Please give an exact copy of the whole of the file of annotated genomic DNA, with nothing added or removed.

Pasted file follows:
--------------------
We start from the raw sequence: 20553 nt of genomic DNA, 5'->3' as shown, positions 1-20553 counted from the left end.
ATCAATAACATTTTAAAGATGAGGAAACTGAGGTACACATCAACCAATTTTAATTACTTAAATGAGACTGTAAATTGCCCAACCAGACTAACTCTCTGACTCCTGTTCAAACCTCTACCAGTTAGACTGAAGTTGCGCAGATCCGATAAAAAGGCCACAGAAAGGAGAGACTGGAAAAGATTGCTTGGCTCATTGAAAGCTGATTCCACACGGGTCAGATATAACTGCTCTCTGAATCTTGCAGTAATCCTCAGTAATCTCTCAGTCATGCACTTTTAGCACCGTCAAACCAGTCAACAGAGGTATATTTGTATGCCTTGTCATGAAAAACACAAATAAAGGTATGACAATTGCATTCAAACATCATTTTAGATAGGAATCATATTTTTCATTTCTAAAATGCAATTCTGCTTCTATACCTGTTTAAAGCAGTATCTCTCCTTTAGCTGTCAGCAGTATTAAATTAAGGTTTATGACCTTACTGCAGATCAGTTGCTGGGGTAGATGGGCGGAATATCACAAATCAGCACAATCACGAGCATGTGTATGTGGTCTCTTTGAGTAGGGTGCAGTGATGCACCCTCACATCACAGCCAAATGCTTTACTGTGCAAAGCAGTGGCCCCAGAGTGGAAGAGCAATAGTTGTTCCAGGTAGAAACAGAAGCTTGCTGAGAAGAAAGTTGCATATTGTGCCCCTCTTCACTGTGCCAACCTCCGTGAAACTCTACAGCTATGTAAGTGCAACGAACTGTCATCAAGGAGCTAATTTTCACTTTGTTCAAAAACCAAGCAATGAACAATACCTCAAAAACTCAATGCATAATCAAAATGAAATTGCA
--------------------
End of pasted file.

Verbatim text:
We start from the raw sequence: 20553 nt of genomic DNA, 5'->3' as shown, positions 1-20553 counted from the left end.
ATCAATAACATTTTAAAGATGAGGAAACTGAGGTACACATCAACCAATTTTAATTACTTAAATGAGACTGTAAATTGCCCAACCAGACTAACTCTCTGACTCCTGTTCAAACCTCTACCAGTTAGACTGAAGTTGCGCAGATCCGATAAAAAGGCCACAGAAAGGAGAGACTGGAAAAGATTGCTTGGCTCATTGAAAGCTGATTCCACACGGGTCAGATATAACTGCTCTCTGAATCTTGCAGTAATCCTCAGTAATCTCTCAGTCATGCACTTTTAGCACCGTCAAACCAGTCAACAGAGGTATATTTGTATGCCTTGTCATGAAAAACACAAATAAAGGTATGACAATTGCATTCAAACATCATTTTAGATAGGAATCATATTTTTCATTTCTAAAATGCAATTCTGCTTCTATACCTGTTTAAAGCAGTATCTCTCCTTTAGCTGTCAGCAGTATTAAATTAAGGTTTATGACCTTACTGCAGATCAGTTGCTGGGGTAGATGGGCGGAATATCACAAATCAGCACAATCACGAGCATGTGTATGTGGTCTCTTTGAGTAGGGTGCAGTGATGCACCCTCACATCACAGCCAAATGCTTTACTGTGCAAAGCAGTGGCCCCAGAGTGGAAGAGCAATAGTTGTTCCAGGTAGAAACAGAAGCTTGCTGAGAAGAAAGTTGCATATTGTGCCCCTCTTCACTGTGCCAACCTCCGTGAAACTCTACAGCTATGTAAGTGCAACGAACTGTCATCAAGGAGCTAATTTTCACTTTGTTCAAAAACCAAGCAATGAACAATACCTCAAAAACTCAATGCATAATCAAAATGAAATTGCA